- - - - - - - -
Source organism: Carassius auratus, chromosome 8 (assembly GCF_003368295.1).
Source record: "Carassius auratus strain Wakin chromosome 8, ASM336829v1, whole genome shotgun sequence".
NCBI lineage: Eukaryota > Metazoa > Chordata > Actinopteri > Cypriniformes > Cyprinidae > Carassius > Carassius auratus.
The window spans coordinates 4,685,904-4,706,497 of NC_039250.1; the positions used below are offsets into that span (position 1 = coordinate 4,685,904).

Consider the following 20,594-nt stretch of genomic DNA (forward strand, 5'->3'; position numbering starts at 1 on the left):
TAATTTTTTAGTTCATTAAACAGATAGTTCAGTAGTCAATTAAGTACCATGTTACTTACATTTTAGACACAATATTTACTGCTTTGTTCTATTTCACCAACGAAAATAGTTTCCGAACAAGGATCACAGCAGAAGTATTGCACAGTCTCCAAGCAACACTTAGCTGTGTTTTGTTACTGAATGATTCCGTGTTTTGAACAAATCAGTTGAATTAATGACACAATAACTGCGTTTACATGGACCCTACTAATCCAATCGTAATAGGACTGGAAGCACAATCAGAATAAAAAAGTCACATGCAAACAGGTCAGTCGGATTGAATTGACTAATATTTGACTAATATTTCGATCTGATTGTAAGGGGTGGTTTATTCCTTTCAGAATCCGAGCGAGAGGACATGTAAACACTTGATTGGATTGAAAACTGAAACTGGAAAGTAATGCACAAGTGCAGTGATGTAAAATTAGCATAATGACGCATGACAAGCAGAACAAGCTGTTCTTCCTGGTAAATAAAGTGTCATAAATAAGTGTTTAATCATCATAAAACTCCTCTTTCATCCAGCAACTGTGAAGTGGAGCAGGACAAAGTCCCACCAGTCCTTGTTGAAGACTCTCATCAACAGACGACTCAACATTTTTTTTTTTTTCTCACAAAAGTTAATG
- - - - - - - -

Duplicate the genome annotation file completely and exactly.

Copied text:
Source organism: Carassius auratus, chromosome 8 (assembly GCF_003368295.1).
Source record: "Carassius auratus strain Wakin chromosome 8, ASM336829v1, whole genome shotgun sequence".
NCBI lineage: Eukaryota > Metazoa > Chordata > Actinopteri > Cypriniformes > Cyprinidae > Carassius > Carassius auratus.
The window spans coordinates 4,685,904-4,706,497 of NC_039250.1; the positions used below are offsets into that span (position 1 = coordinate 4,685,904).

Consider the following 20,594-nt stretch of genomic DNA (forward strand, 5'->3'; position numbering starts at 1 on the left):
TAATTTTTTAGTTCATTAAACAGATAGTTCAGTAGTCAATTAAGTACCATGTTACTTACATTTTAGACACAATATTTACTGCTTTGTTCTATTTCACCAACGAAAATAGTTTCCGAACAAGGATCACAGCAGAAGTATTGCACAGTCTCCAAGCAACACTTAGCTGTGTTTTGTTACTGAATGATTCCGTGTTTTGAACAAATCAGTTGAATTAATGACACAATAACTGCGTTTACATGGACCCTACTAATCCAATCGTAATAGGACTGGAAGCACAATCAGAATAAAAAAGTCACATGCAAACAGGTCAGTCGGATTGAATTGACTAATATTTGACTAATATTTCGATCTGATTGTAAGGGGTGGTTTATTCCTTTCAGAATCCGAGCGAGAGGACATGTAAACACTTGATTGGATTGAAAACTGAAACTGGAAAGTAATGCACAAGTGCAGTGATGTAAAATTAGCATAATGACGCATGACAAGCAGAACAAGCTGTTCTTCCTGGTAAATAAAGTGTCATAAATAAGTGTTTAATCATCATAAAACTCCTCTTTCATCCAGCAACTGTGAAGTGGAGCAGGACAAAGTCCCACCAGTCCTTGTTGAAGACTCTCATCAACAGACGACTCAACATTTTTTTTTTTTTCTCACAAAAGTTAATG